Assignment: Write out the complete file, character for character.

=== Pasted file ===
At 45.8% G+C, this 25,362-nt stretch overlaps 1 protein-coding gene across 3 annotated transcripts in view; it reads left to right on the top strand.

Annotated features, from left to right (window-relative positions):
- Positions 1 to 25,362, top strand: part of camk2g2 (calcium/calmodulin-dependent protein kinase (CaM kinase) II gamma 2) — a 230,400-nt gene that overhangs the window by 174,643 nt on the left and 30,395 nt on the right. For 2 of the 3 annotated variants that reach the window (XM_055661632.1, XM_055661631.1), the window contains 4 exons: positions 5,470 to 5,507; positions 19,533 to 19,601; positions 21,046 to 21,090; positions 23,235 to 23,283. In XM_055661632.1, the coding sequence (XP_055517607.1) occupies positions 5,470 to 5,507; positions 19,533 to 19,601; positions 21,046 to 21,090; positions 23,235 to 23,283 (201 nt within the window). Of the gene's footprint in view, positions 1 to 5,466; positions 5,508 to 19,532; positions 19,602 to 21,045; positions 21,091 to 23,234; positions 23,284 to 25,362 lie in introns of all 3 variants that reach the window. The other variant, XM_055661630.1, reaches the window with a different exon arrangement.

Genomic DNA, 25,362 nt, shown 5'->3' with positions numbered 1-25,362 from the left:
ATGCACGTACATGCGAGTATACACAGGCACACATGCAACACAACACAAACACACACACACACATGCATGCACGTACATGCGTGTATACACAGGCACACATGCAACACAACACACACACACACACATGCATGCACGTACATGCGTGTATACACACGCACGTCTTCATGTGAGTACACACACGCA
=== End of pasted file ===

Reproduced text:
At 45.8% G+C, this 25,362-nt stretch overlaps 1 protein-coding gene across 3 annotated transcripts in view; it reads left to right on the top strand.

Annotated features, from left to right (window-relative positions):
- Positions 1 to 25,362, top strand: part of camk2g2 (calcium/calmodulin-dependent protein kinase (CaM kinase) II gamma 2) — a 230,400-nt gene that overhangs the window by 174,643 nt on the left and 30,395 nt on the right. For 2 of the 3 annotated variants that reach the window (XM_055661632.1, XM_055661631.1), the window contains 4 exons: positions 5,470 to 5,507; positions 19,533 to 19,601; positions 21,046 to 21,090; positions 23,235 to 23,283. In XM_055661632.1, the coding sequence (XP_055517607.1) occupies positions 5,470 to 5,507; positions 19,533 to 19,601; positions 21,046 to 21,090; positions 23,235 to 23,283 (201 nt within the window). Of the gene's footprint in view, positions 1 to 5,466; positions 5,508 to 19,532; positions 19,602 to 21,045; positions 21,091 to 23,234; positions 23,284 to 25,362 lie in introns of all 3 variants that reach the window. The other variant, XM_055661630.1, reaches the window with a different exon arrangement.

Genomic DNA, 25,362 nt, shown 5'->3' with positions numbered 1-25,362 from the left:
ATGCACGTACATGCGAGTATACACAGGCACACATGCAACACAACACAAACACACACACACACATGCATGCACGTACATGCGTGTATACACAGGCACACATGCAACACAACACACACACACACACATGCATGCACGTACATGCGTGTATACACACGCACGTCTTCATGTGAGTACACACACGCA